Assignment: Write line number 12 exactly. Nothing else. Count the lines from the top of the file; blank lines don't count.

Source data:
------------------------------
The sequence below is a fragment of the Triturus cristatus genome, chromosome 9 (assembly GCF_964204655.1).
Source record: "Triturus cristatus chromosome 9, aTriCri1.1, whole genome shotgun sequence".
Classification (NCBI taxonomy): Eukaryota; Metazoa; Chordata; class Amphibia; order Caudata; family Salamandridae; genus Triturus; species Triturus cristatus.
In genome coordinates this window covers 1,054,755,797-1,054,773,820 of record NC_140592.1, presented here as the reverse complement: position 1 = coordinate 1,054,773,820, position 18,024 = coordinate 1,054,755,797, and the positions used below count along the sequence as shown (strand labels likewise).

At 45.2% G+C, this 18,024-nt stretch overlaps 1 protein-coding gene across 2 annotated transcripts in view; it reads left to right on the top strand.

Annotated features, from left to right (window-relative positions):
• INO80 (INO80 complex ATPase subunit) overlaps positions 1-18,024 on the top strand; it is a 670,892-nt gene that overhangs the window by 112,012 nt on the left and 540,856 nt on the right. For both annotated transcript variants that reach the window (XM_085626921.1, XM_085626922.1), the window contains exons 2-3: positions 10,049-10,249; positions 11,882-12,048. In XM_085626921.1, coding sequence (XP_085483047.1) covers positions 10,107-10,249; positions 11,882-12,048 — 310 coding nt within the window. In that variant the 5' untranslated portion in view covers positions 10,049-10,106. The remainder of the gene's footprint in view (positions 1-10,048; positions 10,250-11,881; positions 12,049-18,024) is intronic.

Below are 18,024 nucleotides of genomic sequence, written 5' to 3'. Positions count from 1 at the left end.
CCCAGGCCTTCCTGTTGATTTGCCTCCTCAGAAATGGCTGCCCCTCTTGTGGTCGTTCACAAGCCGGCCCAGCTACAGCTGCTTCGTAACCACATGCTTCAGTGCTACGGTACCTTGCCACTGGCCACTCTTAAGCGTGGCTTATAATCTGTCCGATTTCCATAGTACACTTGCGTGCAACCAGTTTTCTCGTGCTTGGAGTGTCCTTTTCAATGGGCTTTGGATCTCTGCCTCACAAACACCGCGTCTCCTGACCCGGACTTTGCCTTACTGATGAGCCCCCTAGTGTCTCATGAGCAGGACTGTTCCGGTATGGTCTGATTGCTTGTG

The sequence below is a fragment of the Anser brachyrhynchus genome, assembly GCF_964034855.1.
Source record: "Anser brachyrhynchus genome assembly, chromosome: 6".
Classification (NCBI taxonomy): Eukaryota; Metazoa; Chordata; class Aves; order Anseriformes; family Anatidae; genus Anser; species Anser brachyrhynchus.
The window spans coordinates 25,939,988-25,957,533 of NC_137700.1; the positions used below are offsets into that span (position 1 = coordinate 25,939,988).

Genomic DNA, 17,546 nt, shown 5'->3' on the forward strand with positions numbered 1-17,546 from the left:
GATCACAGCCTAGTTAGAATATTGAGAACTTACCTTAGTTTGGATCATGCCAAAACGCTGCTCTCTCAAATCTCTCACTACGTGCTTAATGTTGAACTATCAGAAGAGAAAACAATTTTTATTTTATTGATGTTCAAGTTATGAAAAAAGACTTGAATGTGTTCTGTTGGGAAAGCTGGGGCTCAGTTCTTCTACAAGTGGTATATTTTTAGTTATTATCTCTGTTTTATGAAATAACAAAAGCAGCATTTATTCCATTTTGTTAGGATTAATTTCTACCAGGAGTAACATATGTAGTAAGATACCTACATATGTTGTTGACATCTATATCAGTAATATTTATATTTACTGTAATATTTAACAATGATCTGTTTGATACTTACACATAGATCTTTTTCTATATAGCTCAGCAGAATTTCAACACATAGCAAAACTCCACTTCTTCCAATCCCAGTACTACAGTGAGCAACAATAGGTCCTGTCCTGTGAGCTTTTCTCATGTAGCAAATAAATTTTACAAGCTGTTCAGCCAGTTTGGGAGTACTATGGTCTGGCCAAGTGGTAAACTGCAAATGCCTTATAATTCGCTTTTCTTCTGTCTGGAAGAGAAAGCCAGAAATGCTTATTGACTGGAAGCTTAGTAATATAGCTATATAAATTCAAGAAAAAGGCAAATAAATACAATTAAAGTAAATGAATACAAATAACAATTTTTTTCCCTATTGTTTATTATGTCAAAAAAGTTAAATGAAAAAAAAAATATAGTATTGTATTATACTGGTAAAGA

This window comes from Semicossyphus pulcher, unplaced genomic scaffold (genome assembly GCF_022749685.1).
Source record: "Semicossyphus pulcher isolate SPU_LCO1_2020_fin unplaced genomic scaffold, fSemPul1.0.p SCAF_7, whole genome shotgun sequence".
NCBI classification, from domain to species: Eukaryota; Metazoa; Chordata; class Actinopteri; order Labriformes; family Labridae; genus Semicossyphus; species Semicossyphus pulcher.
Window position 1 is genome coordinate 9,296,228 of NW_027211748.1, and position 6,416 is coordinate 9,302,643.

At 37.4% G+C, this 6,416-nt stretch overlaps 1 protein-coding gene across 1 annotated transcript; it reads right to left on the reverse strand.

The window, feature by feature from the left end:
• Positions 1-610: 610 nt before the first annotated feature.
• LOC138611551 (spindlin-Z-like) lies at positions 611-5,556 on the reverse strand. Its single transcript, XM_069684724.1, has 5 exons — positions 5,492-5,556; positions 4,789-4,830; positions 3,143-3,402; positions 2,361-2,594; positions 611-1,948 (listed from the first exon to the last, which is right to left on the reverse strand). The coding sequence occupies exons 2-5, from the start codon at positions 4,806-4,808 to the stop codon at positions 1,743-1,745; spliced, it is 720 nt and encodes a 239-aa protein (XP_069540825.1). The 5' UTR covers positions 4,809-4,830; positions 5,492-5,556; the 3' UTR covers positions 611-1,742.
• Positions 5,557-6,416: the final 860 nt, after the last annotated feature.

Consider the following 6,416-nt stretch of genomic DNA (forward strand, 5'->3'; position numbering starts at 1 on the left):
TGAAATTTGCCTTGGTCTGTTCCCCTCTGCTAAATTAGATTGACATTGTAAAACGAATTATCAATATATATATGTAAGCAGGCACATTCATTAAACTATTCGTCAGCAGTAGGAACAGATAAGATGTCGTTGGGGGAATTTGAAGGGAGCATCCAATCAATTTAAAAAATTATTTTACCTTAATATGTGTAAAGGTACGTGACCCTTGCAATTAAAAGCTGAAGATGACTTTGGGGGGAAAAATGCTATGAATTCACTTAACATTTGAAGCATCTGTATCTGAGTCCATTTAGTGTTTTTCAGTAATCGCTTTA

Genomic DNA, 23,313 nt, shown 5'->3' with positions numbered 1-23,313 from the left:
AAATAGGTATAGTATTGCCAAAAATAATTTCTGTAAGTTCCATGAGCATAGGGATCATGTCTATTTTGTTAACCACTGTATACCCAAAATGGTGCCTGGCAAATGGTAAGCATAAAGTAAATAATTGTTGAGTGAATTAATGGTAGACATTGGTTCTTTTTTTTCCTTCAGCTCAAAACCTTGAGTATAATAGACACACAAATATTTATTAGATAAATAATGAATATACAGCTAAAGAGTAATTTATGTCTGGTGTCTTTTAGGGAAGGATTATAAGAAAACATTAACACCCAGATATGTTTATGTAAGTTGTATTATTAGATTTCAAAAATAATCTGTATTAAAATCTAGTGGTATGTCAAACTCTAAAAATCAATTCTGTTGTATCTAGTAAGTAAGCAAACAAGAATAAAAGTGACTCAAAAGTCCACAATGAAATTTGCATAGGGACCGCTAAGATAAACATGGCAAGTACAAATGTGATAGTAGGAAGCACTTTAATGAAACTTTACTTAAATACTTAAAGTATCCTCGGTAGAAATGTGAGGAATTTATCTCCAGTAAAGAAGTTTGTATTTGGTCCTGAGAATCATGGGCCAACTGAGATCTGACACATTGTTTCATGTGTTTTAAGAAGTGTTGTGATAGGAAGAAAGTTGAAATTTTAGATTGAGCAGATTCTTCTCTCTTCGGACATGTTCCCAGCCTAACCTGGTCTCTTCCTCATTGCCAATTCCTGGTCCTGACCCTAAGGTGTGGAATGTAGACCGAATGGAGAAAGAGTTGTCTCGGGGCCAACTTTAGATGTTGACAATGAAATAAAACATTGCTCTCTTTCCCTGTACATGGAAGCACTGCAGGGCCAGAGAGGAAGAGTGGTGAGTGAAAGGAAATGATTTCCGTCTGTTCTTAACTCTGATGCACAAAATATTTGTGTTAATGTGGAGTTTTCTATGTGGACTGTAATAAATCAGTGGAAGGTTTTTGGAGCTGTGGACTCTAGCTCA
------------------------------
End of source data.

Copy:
Classification (NCBI taxonomy): Eukaryota; Metazoa; Chordata; class Aves; order Anseriformes; family Anatidae; genus Anser; species Anser brachyrhynchus.